August 3, 2012 8:38 pm

The new British establishment

Whether you are working class, a woman or a cocker spaniel, this lot will let you in. But it has its disadvantages
Illustration by Jonny Wan©Jonny Wan

I left Britain 10 years ago, because I’d bought a flat in Paris for next to nothing. The Olympics are my longest stretch back since emigrating. Running around London now, I am constantly reminded of British quirks. One thing has struck me forcibly again: the UK has a unified establishment. The country is run by a group of people who believe much the same set of things. That has all sorts of consequences, good and bad.

Some things never change. The main route into the British establishment still runs through Oxford and Cambridge. (“Our universities – both of them!” cries establishment member Sir Humphrey in a paean to British institutions in Yes, Prime Minister.) Many establishment members went to private school, too, but the establishment is less posh than it was. Whether you are working class, a woman or a cocker spaniel, the new British establishment will let you in if you are clever and behave yourself. Jim O’Neill, chairman of Goldman Sachs Asset Management, is a postman’s son and card carrying establishment member.

The establishment is always scouting for clever recruits. When I joined the FT in 1995, my first boss was a friendly young Londoner of Cypriot origin named Andrew Adonis. It took me one lunch with Andrew to establish that he was three times cleverer than me. Tony Blair spotted the same fact, and Adonis became transport secretary and later a lord. My next FT boss, Robert Thomson, was as clever as Adonis. Rupert Murdoch spotted him, and Thomson became editor of The Times and now runs The Wall Street Journal. My last boss in the building, Robert Chote, then a twenty-something economics whizz, now chairs the UK’s Office for Budget Responsibility. None of these three was high-born. All rose on merit. Even toffs like David Cameron need brains to get into the establishment.

Once inside, establishment members generally get on well. They all live in London, and meet at receptions and in each other’s kitchens (but rarely over long restaurant lunches any more). The links between different sectors are close and informal, even when not forged at Eton. Blair’s former adviser Alastair Campbell and O’Neill are both friends of Manchester United’s manager, Alex Ferguson, who had Blair’s mobile number for emergencies.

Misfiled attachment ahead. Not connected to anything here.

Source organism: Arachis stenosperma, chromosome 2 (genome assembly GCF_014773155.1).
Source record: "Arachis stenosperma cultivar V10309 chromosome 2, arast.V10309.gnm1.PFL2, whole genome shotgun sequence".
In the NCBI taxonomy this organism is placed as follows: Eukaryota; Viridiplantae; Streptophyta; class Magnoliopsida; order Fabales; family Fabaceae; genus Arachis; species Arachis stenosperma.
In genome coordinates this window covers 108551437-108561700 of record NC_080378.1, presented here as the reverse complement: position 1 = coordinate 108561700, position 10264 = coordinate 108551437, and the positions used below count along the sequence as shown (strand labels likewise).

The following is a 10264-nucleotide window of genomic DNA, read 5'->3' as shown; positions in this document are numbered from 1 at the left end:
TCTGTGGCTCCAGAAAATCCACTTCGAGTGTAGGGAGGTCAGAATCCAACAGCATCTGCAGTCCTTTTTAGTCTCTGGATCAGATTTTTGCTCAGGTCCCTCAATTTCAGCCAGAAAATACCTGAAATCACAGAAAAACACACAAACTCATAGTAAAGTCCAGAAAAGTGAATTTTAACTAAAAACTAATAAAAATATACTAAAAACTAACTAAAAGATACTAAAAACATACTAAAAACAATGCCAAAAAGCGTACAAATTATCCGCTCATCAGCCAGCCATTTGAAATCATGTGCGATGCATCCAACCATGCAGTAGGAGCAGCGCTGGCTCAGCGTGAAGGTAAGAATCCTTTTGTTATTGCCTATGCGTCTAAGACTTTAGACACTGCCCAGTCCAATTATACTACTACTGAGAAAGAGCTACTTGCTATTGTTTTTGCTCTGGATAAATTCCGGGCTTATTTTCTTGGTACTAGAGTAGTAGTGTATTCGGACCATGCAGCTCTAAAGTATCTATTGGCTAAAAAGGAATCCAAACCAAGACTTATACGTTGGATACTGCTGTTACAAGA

The right and left wings of Britain’s establishment get along fine. Establishment members are discouraged from holding strong fixed beliefs. Britain has no recent traumas of revolution, civil war or collaboration. Consequently, establishment members treat each other as good chaps even when they disagree on matters of life and death.

I’m currently reading Anthony Powell’s 12-volume novel A Dance to the Music of Time, and have just reached the bit where the establishment is riven by Neville Chamberlain’s appeasement of Hitler in Munich in 1938. Powell, an Old Etonian who knew half the establishment, describes a fictional dinner party soon after Munich at which two Conservative MPs on opposite sides of the debate treat each other with impeccable politeness. They “had evidently no wish for argument”, writes Powell. That’s the British establishment. Literally anyone can be accommodated: “God Save the Queen” by the Sex Pistols, the ultimate anti-establishment song, was played at the Olympic opening ceremony just before the Queen’s own comic caper.

. . .

As I groom the lower slopes of the establishment, I’ve witnessed the same agreeableness. In 2009, a business school professor and I wrote a book together. A friend, a leading figure in various far-left organisations, offered to host a launch party for us. His far-left pals staffed the bar, and listened civilly as my co-author and I pontificated. If they saw us as agents of capital, they were impeccably polite about it. That evening would not have happened in Italy, where the left and agents of capital detest each other. The US also has a split establishment, as does France since the rise of the populist Nicolas Sarkozy.

In Britain, all establishment members agree on the same set of facts and, to some degree, even opinions, which they absorb every morning from BBC Radio 4’s Today programme. They pretty much all believe that climate change is happening, and also that we shouldn’t bother the economy by doing anything noticeable about it.

Having a unified establishment has a soothing effect on national life. However, there are also disadvantages. First, the British establishment has high levels of internal trust, which are easy to abuse. We’ve seen that in the Libor scandal: only a unified establishment would allow banks to “estimate” a fantastically important interest rate on good faith. Where there is high trust, rules are often slack. If the Bank of England thinks the commercial bankers are good chaps, it is more likely to let them fiddle the rates a touch.

And, lastly, a unified establishment will fall prey to groupthink. The entire British establishment, right and left, came to believe that “light-touch regulation” of banks was a whizzo scheme. If a giant bank falls over and destroys the economy, the whole lot will be to blame.

simon.kuper@ft.com

See Simon Kuper’s Olympics introduction for “Spectator sport”, showing exclusive images by Simon Roberts

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